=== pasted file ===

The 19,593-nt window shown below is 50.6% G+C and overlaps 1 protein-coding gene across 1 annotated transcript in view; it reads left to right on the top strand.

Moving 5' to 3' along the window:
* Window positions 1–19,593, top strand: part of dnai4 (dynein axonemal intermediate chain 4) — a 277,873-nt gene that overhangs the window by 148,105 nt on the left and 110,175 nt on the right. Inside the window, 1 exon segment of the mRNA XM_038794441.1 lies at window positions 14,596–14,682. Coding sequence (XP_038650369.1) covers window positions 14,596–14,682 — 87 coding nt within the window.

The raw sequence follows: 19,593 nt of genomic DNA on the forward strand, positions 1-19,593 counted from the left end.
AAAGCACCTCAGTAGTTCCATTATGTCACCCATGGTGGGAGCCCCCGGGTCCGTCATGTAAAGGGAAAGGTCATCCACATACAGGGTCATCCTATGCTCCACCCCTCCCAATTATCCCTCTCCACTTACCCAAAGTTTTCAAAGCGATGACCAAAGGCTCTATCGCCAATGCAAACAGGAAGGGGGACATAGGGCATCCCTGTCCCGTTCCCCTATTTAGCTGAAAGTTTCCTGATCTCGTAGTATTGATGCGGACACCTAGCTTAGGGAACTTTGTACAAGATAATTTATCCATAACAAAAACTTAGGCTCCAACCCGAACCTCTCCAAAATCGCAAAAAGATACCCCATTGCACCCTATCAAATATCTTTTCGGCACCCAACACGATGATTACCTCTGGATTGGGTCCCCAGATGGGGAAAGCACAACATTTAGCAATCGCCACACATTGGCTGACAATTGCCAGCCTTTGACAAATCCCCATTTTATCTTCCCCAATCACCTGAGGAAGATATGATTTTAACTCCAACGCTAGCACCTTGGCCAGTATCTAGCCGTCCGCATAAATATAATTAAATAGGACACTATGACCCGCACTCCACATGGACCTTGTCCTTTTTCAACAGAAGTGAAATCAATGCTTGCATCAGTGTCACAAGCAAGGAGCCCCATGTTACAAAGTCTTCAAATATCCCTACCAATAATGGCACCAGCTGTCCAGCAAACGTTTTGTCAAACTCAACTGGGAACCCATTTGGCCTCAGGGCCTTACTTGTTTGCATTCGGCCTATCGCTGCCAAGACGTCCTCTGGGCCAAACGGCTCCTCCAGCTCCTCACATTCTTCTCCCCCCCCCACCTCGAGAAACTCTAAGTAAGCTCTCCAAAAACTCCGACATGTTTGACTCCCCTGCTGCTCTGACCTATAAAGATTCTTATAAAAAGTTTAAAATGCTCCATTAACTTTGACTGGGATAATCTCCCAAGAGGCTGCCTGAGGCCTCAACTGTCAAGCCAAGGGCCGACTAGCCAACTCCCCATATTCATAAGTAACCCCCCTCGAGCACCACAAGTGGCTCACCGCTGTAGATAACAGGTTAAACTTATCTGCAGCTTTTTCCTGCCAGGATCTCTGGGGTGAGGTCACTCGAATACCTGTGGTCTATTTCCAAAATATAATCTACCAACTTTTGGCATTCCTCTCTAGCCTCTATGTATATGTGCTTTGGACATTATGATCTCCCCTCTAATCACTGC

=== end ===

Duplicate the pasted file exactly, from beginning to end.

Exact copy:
The 19,593-nt window shown below is 50.6% G+C and overlaps 1 protein-coding gene across 1 annotated transcript in view; it reads left to right on the top strand.

Moving 5' to 3' along the window:
* Window positions 1–19,593, top strand: part of dnai4 (dynein axonemal intermediate chain 4) — a 277,873-nt gene that overhangs the window by 148,105 nt on the left and 110,175 nt on the right. Inside the window, 1 exon segment of the mRNA XM_038794441.1 lies at window positions 14,596–14,682. Coding sequence (XP_038650369.1) covers window positions 14,596–14,682 — 87 coding nt within the window.

The raw sequence follows: 19,593 nt of genomic DNA on the forward strand, positions 1-19,593 counted from the left end.
AAAGCACCTCAGTAGTTCCATTATGTCACCCATGGTGGGAGCCCCCGGGTCCGTCATGTAAAGGGAAAGGTCATCCACATACAGGGTCATCCTATGCTCCACCCCTCCCAATTATCCCTCTCCACTTACCCAAAGTTTTCAAAGCGATGACCAAAGGCTCTATCGCCAATGCAAACAGGAAGGGGGACATAGGGCATCCCTGTCCCGTTCCCCTATTTAGCTGAAAGTTTCCTGATCTCGTAGTATTGATGCGGACACCTAGCTTAGGGAACTTTGTACAAGATAATTTATCCATAACAAAAACTTAGGCTCCAACCCGAACCTCTCCAAAATCGCAAAAAGATACCCCATTGCACCCTATCAAATATCTTTTCGGCACCCAACACGATGATTACCTCTGGATTGGGTCCCCAGATGGGGAAAGCACAACATTTAGCAATCGCCACACATTGGCTGACAATTGCCAGCCTTTGACAAATCCCCATTTTATCTTCCCCAATCACCTGAGGAAGATATGATTTTAACTCCAACGCTAGCACCTTGGCCAGTATCTAGCCGTCCGCATAAATATAATTAAATAGGACACTATGACCCGCACTCCACATGGACCTTGTCCTTTTTCAACAGAAGTGAAATCAATGCTTGCATCAGTGTCACAAGCAAGGAGCCCCATGTTACAAAGTCTTCAAATATCCCTACCAATAATGGCACCAGCTGTCCAGCAAACGTTTTGTCAAACTCAACTGGGAACCCATTTGGCCTCAGGGCCTTACTTGTTTGCATTCGGCCTATCGCTGCCAAGACGTCCTCTGGGCCAAACGGCTCCTCCAGCTCCTCACATTCTTCTCCCCCCCCCACCTCGAGAAACTCTAAGTAAGCTCTCCAAAAACTCCGACATGTTTGACTCCCCTGCTGCTCTGACCTATAAAGATTCTTATAAAAAGTTTAAAATGCTCCATTAACTTTGACTGGGATAATCTCCCAAGAGGCTGCCTGAGGCCTCAACTGTCAAGCCAAGGGCCGACTAGCCAACTCCCCATATTCATAAGTAACCCCCCTCGAGCACCACAAGTGGCTCACCGCTGTAGATAACAGGTTAAACTTATCTGCAGCTTTTTCCTGCCAGGATCTCTGGGGTGAGGTCACTCGAATACCTGTGGTCTATTTCCAAAATATAATCTACCAACTTTTGGCATTCCTCTCTAGCCTCTATGTATATGTGCTTTGGACATTATGATCTCCCCTCTAATCACTGC